Kesler: "Probably the best one-on-one player in the NHL. He's a guy that you have to be aware of because you think he has nothing, and then he turns it into something. He's a guy that competes extremely hard. He battles on the draw. He makes things happen."
Kesler: "It's tough. Especially [on] faceoffs, when both can take them on their strong side, right or left. That line has so many faceoff plays, and usually with [defenseman Brent] Burns out there, too. It's a whole line you have to be aware of. They like their plays, like behind the net -- Thornton likes distributing from there. And Pavelski is a guy you've got to tie his stick up, he gets his stick on everything. For me, it's just being hard on those guys. Jumbo [Thornton] likes to use his body and, [given] his reach ... you've got to try and get close, get stick on puck and take away his options. ... Thornton and I have had our battles over the years, but I think it's a respect thing. We have our talks out there, he seems like a good guy, but he's the enemy." [smiles]
Kesler: "They're good guys, probably the nicest guys in the league, to be honest. With them, you've got to play them hard. It's tough, obviously they're [my] friends, but you can't let them off the hook. You have to finish your checks on them, you have to deter them physically. You've always got to know where both of them are. They have their little plays. I think since I played with them for so long, it might be a bit easier for me because I know their reads and I know their tendencies."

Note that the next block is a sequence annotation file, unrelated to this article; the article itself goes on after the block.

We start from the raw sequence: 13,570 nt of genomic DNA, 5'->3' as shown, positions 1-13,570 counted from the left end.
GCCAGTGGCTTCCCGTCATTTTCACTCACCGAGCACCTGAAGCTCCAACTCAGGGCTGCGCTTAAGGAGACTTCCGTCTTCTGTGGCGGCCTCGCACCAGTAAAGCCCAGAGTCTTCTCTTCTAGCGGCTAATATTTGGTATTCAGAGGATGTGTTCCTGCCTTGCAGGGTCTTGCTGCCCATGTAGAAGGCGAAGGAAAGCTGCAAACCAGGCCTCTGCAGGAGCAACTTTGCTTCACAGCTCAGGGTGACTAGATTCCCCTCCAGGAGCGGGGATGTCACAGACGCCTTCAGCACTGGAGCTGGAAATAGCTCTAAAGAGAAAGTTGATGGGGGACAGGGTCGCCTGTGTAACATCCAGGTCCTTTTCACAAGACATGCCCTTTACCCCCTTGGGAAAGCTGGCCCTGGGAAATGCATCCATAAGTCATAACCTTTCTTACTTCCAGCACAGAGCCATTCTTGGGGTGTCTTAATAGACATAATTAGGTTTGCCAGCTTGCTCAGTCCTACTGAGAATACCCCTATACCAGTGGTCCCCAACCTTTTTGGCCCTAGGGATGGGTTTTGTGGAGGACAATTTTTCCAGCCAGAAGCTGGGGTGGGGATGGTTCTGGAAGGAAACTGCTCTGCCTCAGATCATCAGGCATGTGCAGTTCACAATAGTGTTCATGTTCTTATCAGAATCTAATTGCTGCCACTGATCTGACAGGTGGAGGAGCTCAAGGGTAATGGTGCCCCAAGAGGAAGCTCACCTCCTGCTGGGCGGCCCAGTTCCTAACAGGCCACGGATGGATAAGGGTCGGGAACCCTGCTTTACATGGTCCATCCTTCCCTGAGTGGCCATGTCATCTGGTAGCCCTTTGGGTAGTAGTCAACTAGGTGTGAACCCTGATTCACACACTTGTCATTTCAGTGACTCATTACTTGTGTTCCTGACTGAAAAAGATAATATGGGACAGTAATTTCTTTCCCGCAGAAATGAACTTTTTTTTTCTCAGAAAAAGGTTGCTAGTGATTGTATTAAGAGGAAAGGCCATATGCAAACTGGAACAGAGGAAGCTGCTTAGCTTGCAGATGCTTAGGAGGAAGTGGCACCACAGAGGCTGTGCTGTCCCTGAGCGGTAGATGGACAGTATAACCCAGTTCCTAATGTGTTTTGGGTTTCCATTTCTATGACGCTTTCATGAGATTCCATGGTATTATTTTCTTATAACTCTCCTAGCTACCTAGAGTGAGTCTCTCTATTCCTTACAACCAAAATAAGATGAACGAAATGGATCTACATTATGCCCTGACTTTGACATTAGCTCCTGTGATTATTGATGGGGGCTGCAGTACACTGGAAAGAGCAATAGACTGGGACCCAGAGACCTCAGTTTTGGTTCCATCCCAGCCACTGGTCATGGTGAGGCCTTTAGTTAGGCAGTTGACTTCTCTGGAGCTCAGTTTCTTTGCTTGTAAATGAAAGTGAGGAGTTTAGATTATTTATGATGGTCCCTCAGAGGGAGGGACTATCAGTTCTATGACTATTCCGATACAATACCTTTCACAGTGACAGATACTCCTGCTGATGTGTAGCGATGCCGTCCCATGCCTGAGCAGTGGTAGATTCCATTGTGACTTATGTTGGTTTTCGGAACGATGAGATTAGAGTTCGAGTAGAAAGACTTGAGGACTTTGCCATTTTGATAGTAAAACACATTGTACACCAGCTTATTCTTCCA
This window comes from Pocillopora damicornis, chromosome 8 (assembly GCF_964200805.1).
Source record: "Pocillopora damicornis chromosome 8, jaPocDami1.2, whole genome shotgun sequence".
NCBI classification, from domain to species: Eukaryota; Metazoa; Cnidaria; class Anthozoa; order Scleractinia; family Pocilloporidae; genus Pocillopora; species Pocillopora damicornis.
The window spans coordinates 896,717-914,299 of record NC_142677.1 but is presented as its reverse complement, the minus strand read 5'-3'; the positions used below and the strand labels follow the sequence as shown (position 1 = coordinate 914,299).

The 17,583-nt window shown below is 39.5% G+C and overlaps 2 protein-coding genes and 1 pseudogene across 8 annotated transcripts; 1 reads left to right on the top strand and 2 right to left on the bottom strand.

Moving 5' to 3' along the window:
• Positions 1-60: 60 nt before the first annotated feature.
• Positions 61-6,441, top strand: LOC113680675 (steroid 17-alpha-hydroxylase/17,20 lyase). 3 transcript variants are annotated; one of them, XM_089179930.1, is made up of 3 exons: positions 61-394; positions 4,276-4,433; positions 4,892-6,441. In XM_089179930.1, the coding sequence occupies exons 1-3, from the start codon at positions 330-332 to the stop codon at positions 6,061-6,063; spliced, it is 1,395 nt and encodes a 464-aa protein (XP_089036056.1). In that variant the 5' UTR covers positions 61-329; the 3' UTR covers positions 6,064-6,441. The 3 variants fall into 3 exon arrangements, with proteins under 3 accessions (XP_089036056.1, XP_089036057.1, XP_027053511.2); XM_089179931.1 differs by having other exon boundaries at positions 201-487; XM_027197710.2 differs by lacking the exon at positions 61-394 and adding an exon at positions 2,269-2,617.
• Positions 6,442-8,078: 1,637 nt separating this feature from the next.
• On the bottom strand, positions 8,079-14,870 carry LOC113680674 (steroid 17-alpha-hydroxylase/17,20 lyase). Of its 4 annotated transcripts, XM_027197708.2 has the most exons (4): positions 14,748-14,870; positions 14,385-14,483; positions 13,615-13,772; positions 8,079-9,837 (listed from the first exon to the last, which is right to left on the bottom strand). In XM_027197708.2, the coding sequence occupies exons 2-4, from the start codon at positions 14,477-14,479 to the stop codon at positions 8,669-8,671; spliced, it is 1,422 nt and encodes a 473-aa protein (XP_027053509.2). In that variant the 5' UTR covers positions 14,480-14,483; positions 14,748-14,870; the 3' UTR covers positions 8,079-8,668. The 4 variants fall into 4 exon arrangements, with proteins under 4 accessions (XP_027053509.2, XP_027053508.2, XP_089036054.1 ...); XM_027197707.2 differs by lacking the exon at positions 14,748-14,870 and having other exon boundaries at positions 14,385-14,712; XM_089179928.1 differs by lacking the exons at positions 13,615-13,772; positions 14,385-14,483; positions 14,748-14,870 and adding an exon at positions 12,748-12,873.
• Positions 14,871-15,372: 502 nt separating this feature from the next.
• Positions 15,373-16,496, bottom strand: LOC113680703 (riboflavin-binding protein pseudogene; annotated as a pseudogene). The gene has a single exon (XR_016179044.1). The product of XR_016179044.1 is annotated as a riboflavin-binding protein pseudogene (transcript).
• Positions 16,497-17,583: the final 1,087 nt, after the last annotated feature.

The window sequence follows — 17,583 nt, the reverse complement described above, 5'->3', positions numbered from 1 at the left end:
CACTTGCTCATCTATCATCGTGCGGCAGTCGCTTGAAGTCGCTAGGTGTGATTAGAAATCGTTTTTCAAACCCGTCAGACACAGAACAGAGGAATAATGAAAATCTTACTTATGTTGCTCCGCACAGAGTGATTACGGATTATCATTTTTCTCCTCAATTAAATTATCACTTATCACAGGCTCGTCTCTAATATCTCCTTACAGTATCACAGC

Kesler: "We had a tough time with them last time [a 6-2 loss]. They're a line that takes chances. ... We know if we turn the puck over, all three guys on that line are gone. You don't want to push too much and turn pucks over. With that line, we try to counter a lot and make them play in their own zone."
Bonus question: Is Benn a guy where you don't want to poke the bear?
Kesler: "He's the life of that team. They tend to feed off him when he gets into fights and when he's physical. So, if he's sleeping, we're going to let him sleep."
Kesler: "I think I fought him last year. I feel like I can deter him. For him, he's a skilled player, he can shoot the hell out of the puck, he's going to get his chances. For me, it's limiting time and space. I know he likes his snap shot; he pulls it in and releases it really good. So, the less he has the puck, the better for us."
Kesler: "Speed, obviously, with him -- he's got a good release and a good shot. You try to deter him physically and just be hard on him. If I don't have a read on a guy, I just try to outwork him."
Kesler: "He's come on, really good player. He's having a great year. He has that shot on the power play from the middle of the ice. The big thing is making him work off the draw. If you win the draw, you're most likely going to win the battle that shift."